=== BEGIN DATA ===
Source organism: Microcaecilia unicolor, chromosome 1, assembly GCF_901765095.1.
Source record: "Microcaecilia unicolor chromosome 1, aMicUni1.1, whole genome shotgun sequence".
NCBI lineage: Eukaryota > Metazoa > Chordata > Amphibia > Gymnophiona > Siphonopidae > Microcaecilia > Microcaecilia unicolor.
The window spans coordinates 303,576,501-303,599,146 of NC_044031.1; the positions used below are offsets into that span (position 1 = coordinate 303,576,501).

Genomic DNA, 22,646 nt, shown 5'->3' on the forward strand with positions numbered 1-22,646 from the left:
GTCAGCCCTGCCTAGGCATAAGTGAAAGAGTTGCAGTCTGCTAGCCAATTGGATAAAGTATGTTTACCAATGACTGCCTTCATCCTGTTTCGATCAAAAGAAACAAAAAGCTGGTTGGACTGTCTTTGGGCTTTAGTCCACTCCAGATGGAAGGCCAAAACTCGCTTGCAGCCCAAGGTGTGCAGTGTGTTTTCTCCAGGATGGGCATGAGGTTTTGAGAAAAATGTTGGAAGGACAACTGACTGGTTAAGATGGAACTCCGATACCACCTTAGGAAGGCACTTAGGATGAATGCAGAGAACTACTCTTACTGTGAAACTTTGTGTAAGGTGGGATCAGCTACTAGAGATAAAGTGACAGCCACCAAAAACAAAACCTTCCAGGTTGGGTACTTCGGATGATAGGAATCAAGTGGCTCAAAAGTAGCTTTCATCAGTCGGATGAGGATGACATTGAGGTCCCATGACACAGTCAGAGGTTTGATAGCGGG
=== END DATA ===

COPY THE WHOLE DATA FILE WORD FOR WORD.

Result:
Source organism: Microcaecilia unicolor, chromosome 1, assembly GCF_901765095.1.
Source record: "Microcaecilia unicolor chromosome 1, aMicUni1.1, whole genome shotgun sequence".
NCBI lineage: Eukaryota > Metazoa > Chordata > Amphibia > Gymnophiona > Siphonopidae > Microcaecilia > Microcaecilia unicolor.
The window spans coordinates 303,576,501-303,599,146 of NC_044031.1; the positions used below are offsets into that span (position 1 = coordinate 303,576,501).

Genomic DNA, 22,646 nt, shown 5'->3' on the forward strand with positions numbered 1-22,646 from the left:
GTCAGCCCTGCCTAGGCATAAGTGAAAGAGTTGCAGTCTGCTAGCCAATTGGATAAAGTATGTTTACCAATGACTGCCTTCATCCTGTTTCGATCAAAAGAAACAAAAAGCTGGTTGGACTGTCTTTGGGCTTTAGTCCACTCCAGATGGAAGGCCAAAACTCGCTTGCAGCCCAAGGTGTGCAGTGTGTTTTCTCCAGGATGGGCATGAGGTTTTGAGAAAAATGTTGGAAGGACAACTGACTGGTTAAGATGGAACTCCGATACCACCTTAGGAAGGCACTTAGGATGAATGCAGAGAACTACTCTTACTGTGAAACTTTGTGTAAGGTGGGATCAGCTACTAGAGATAAAGTGACAGCCACCAAAAACAAAACCTTCCAGGTTGGGTACTTCGGATGATAGGAATCAAGTGGCTCAAAAGTAGCTTTCATCAGTCGGATGAGGATGACATTGAGGTCCCATGACACAGTCAGAGGTTTGATAGCGGG